Oct 182013

[The following piece is copied from Financial Times, where “High quality global journalism requires investment,” and where our encouragement to “share this article with others using the link below” only leads to a page requiring readers to subscribe, that is, invest in FT. At the risk of bringing their legal team down on little old us, here’s what Links Linkerson wanted to share with us. – Mr Moderator.]


UK vinyl sales at highest level in a decade

By Robert Cookson, Digital Media Correspondent

UK vinyl sales have doubled this year to hit their highest level in a decade, thanks to surging demand from music lovers for LPs by artists such as Daft Punk and the Arctic Monkeys.

Some 550,000 LPs have already been sold this year – more than in each full year since 2003 – according to data published by the BPI, which represents British recorded music businesses.

With new records from Arcade Fire and Pearl Jam due to be released in the run-up to Christmas, the BPI estimates that more than 700,000 LPs worth a total of £12m could be sold by the end of the year, the most since 2001.

“We’re witnessing a renaissance for records,” said Geoff Taylor, BPI head. “They’re no longer retromania and are becoming the format of choice for more and more music fans.”

Vinyl remains a niche part of the music industry and is dwarfed by CD sales. LPs account for 0.8 per cent of all albums sold in the UK, although as recently as 2007 its share was just 0.1 per cent.

Albeit from a small base, the resurgence in vinyl sales is evidence of the resilience of consumer demand for high-quality music products. Vinyl devotees are attracted to the rich, natural sound of analogue records as well as the accompanying 12-inch artwork and liner notes.

The latest trend in the record industry is for LPs to be accompanied by a download code for mp3s, giving consumers the best of both analogue and digital.

Long the preserve of hip-hop and dance music DJs, the latest crop of vinyl buyers have diverse tastes in music from pop to heavy metal. The best selling LP so far this year is Random Access Memories by Daft Punk, followed by AM from the Arctic Monkeys and The Next Day by David Bowie.

In a poll of 1,700 vinyl buyers conducted by the BPI, almost nine in 10 respondents said vinyl was their favourite music format. For almost half of them vinyl accounted for the bulk of their music spend.

In a result that suggests vinyl’s appeal is about more than just listening to music, almost 4 per cent of respondents said that they bought vinyl despite not owning a turntable.

The poll found that vinyl was appealing to all age groups, with just over a third aged under 35. Just under half of respondents were married, and men made up the vast majority of the self-selecting sample.

Last year, 388,000 LPs were sold in the UK. By the middle of October 2012, just 270,000 LPs had been sold – half the number this year.


  3 Responses to “For Old-times’ Sake”

  1. How I love these “vinyl is back” articles which we’ve been reading since at least the days of RTH v1.0 (I remember getting into it with someone back then). It’s easy to be a journalist these days. Cut and paste the same article from 10 years ago, change a few numbers and you are done.

    Oh, and make sure to include numbers that *look* significant. “Vinyl sales in UK expected to be 700,000 this year.” Wow, 700,000 sure looks like a big number. Unless you think about how many individual albums sold 700,000 copies back in the day. Or mention how vinyl now accounts for .8% vs .1% in 2007. Again, that’s 8 times as much – but it’s still under 1%! And it’s not clear to me whether the base includes downloads; maybe the percentage is much smaller. And that percentage would rise even if there had been no increase in vinyl sales because the total base is still decreasing; an article in August in Billboard (and how come Links didn’t send a link to that :)) said that CD sales year to date in 2013 were down 14%.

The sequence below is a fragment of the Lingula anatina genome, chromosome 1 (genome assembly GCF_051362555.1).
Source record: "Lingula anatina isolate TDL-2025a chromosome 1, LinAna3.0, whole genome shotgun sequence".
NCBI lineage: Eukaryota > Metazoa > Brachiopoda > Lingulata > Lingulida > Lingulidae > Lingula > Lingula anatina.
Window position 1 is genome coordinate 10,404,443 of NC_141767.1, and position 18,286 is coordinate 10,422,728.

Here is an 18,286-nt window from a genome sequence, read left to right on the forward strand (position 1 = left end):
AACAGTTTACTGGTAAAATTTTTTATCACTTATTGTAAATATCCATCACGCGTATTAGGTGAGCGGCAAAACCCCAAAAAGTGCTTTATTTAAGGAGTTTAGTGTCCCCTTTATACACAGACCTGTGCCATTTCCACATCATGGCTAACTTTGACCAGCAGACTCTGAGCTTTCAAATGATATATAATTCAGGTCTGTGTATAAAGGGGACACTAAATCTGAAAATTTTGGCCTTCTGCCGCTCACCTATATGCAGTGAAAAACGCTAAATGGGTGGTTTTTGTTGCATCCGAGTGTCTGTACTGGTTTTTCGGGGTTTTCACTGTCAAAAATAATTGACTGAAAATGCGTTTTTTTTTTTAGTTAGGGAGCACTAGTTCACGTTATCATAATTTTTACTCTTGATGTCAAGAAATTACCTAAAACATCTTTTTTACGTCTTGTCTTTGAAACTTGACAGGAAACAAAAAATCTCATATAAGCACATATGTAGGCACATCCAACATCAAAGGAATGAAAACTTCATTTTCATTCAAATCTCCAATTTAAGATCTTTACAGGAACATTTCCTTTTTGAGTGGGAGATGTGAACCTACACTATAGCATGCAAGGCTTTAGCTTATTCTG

And I wouldn’t look at the fact that 1/3 of vinyl sales are to people under 35 as the significant number. I’d look at the fact that 2/3s of vinyl sales are to people like us – old geezers dying off.

    Mr. Mod, diary this thread for this time next year…

  2. 2000 Man

    Yeah, I know vinyl getting popular with the under 35 set has helped a lot of indie stores, and doubling your sales in any category is great for them, but they’re a niche market. CD’s are becoming a niche market. The average listener is downloading, and even that is moving towards streaming, I’ll bet.

    But hopefully vinyl stays at least as popular as it is now. It’s fun to run into other people that like it and buy their music that way. I just ordered my new Dexateens Sunsphere EP, which is on colored vinyl with hand silk screened covers. That’s just cool!

  3. I just got my turntable and vinyl back from storage (20 years in storage BTW) and I am all about vinyl again, but USED not new. I am not looking to pay more than $4 (Elvis Costello – Trust) and prefer $1 (Pretenders, Squeeze) and $.77 (The Producer’s 1st LP). I have purchased more vinyl in 2013 than I have since 1995 (one) and before that whatever year Ill Communication came out (1993?) then you have to go back to Neil Young’s Freedom (half price at a store that was phasing out vinyl in 1989).

    I take it that they mean NEW vinyl though.

    I could see maybe $8 (the MSRP from the last time I purchased new vinyl)

    The $25-$35 stuff? won’t happen for me.

Lost Password?

twitter facebook youtube